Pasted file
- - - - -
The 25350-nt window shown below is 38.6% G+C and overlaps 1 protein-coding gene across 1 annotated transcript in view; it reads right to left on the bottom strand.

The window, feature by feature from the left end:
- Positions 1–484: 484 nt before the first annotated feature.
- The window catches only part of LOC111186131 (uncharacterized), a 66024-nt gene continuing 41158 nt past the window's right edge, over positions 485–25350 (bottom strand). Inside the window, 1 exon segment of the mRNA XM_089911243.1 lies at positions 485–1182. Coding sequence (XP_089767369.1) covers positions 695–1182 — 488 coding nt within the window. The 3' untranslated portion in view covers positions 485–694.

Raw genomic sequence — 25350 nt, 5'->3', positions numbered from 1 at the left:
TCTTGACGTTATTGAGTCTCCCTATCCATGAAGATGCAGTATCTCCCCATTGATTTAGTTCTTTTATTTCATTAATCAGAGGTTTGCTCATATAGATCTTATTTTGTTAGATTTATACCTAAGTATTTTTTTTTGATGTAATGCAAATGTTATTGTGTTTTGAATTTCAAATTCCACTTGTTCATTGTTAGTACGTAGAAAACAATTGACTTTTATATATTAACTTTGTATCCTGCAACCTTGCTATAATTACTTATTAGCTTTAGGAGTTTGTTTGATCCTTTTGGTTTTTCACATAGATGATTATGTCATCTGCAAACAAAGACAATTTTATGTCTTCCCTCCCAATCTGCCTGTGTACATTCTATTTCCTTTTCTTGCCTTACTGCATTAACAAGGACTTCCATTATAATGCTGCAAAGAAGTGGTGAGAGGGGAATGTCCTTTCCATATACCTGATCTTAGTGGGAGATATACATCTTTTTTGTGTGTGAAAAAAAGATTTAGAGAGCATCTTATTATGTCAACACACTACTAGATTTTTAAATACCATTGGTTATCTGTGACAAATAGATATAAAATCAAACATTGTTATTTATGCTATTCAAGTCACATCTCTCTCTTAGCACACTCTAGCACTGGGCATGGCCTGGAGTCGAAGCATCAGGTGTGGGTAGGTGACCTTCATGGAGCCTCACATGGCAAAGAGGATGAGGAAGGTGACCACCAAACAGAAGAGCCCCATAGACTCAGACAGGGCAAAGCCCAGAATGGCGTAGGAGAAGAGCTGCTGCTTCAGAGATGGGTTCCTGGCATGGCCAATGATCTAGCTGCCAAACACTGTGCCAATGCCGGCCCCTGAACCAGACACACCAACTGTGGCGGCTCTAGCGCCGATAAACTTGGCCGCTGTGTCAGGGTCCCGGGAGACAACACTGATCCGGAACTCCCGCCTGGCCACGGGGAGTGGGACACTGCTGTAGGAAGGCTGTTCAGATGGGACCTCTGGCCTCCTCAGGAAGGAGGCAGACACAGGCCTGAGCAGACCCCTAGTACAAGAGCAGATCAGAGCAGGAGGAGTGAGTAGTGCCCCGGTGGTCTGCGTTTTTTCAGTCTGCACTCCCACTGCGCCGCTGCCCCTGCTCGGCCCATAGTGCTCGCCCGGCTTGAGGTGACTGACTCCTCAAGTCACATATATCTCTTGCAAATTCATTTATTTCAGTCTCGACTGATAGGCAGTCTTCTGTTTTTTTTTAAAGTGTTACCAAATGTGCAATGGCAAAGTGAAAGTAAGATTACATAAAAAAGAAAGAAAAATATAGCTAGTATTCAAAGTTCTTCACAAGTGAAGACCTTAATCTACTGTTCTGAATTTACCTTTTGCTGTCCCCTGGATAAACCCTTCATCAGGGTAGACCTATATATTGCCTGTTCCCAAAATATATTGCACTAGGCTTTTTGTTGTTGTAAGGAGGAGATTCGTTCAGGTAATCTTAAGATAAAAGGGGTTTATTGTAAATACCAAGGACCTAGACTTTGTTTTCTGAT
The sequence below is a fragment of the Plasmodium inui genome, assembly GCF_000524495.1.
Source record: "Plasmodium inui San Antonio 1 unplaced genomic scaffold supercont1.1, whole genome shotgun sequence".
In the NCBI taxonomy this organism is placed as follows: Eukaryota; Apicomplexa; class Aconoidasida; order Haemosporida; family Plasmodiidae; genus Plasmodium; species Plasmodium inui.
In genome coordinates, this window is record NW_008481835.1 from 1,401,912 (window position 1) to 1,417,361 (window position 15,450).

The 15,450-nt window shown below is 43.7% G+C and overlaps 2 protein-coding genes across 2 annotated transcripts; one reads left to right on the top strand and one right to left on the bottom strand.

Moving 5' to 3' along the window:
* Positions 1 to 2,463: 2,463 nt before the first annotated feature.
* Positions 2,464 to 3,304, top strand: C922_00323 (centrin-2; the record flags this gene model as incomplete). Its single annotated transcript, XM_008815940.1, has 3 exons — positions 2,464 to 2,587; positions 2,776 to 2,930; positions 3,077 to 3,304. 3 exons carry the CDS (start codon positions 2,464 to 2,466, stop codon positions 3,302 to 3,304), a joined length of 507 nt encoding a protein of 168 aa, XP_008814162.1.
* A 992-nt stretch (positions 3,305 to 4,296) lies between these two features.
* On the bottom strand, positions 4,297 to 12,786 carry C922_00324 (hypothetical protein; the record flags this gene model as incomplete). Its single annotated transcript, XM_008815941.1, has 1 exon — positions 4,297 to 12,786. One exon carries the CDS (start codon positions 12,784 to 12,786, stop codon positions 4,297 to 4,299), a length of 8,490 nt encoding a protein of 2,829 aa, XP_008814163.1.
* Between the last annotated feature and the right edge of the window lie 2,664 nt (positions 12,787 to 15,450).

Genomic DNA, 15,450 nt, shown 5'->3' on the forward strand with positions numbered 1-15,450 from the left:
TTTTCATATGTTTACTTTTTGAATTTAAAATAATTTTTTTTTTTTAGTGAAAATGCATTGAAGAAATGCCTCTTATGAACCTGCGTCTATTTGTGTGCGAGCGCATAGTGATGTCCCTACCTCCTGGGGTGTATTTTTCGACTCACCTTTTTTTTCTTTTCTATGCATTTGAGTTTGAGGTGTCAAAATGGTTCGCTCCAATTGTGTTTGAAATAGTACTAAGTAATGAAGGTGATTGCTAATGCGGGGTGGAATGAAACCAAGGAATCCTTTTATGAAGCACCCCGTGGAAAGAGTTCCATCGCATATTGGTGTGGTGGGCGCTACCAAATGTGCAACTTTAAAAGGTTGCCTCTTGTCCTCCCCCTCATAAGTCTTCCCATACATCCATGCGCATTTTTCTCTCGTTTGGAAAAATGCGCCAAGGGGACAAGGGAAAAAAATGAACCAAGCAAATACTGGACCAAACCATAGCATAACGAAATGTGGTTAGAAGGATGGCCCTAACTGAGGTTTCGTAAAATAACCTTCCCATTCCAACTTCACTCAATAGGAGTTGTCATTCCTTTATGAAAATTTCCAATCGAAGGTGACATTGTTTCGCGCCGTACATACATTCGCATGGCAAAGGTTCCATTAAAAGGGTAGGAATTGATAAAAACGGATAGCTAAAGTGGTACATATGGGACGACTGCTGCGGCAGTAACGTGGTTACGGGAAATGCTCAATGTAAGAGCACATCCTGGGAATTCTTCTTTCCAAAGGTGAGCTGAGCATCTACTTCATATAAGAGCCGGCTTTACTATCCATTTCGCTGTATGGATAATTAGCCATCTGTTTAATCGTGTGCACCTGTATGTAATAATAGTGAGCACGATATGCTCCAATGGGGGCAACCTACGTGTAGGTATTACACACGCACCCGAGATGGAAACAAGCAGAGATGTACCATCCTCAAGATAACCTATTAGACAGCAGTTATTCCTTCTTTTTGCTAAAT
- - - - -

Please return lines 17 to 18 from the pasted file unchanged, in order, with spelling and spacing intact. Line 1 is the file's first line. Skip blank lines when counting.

* Between the last annotated feature and the right edge of the window lie 2,664 nt (positions 12,787 to 15,450).

Genomic DNA, 15,450 nt, shown 5'->3' on the forward strand with positions numbered 1-15,450 from the left: